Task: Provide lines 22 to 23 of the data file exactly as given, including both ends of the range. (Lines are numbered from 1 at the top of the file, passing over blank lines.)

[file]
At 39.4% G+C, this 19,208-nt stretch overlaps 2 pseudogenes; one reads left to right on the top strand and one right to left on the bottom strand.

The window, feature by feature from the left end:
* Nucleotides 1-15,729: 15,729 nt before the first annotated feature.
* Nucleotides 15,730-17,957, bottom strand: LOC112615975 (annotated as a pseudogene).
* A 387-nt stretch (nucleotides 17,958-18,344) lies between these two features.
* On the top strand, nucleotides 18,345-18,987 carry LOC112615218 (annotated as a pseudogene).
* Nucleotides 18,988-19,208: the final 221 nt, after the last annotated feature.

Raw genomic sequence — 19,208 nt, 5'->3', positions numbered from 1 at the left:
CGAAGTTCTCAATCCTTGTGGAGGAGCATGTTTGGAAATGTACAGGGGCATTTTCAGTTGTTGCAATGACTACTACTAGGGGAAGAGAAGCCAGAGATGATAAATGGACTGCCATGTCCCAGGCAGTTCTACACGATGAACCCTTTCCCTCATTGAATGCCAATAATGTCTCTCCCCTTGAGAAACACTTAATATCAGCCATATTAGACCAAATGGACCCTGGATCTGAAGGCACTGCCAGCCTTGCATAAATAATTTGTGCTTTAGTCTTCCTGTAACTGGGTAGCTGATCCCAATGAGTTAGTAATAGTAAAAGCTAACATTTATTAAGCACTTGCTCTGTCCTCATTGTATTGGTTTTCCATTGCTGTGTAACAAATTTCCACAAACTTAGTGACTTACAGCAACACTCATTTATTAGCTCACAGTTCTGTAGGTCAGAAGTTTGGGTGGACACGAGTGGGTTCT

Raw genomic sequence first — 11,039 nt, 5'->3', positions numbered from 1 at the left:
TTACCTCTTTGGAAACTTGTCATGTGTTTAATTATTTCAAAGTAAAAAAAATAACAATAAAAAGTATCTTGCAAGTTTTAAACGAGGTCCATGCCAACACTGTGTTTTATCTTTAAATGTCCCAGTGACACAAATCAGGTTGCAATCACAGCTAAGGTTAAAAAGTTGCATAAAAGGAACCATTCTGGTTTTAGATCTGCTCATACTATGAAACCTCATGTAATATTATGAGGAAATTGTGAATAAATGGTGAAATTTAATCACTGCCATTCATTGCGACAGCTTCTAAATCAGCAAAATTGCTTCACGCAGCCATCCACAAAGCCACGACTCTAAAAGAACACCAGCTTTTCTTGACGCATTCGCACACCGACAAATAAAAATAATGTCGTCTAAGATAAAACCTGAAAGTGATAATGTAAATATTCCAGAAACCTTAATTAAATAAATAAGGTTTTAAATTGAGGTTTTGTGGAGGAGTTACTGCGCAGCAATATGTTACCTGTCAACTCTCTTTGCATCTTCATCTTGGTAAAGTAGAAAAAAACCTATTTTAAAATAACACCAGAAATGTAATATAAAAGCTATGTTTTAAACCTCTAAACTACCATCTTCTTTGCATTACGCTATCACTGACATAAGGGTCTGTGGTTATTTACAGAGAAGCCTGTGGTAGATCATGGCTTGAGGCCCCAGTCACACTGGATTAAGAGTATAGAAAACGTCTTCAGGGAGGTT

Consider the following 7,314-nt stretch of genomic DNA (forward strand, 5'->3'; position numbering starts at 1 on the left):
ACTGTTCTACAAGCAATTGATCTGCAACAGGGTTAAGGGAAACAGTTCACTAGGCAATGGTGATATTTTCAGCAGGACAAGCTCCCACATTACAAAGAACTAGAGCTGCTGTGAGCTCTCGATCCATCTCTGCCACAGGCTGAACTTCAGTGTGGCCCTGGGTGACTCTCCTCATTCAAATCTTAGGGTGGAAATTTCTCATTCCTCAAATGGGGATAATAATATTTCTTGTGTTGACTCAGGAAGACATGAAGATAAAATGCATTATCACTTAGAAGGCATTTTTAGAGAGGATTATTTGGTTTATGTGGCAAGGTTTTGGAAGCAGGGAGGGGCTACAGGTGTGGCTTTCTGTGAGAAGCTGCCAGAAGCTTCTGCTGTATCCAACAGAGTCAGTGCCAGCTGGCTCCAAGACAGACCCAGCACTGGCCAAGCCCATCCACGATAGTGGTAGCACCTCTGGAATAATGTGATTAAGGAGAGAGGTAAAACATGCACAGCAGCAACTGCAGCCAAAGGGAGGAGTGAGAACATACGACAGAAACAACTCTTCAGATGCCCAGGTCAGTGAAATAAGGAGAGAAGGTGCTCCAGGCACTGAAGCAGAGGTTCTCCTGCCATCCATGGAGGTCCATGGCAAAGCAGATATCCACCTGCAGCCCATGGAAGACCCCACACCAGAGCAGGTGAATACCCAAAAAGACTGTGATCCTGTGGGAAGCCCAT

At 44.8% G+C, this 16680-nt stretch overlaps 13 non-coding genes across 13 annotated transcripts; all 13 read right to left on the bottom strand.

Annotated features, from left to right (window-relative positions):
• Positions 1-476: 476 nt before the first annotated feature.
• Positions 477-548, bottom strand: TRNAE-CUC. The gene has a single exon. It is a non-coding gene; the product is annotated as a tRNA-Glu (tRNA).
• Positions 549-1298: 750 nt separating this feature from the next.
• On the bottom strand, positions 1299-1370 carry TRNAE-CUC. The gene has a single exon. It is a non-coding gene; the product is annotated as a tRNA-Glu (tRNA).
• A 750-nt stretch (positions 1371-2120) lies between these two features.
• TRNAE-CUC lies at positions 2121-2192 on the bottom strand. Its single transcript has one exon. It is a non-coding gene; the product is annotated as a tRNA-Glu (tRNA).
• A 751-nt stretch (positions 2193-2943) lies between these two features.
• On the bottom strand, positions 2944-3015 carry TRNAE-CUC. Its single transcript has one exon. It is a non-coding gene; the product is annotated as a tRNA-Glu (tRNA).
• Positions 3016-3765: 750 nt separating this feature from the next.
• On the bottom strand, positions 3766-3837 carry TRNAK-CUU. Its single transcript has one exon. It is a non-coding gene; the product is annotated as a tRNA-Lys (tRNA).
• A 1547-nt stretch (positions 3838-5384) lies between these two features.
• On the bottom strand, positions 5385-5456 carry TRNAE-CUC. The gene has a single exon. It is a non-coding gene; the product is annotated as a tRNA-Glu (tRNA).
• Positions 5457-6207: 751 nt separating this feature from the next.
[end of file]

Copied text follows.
• A 751-nt stretch (positions 2193-2943) lies between these two features.
• On the bottom strand, positions 2944-3015 carry TRNAE-CUC. Its single transcript has one exon. It is a non-coding gene; the product is annotated as a tRNA-Glu (tRNA).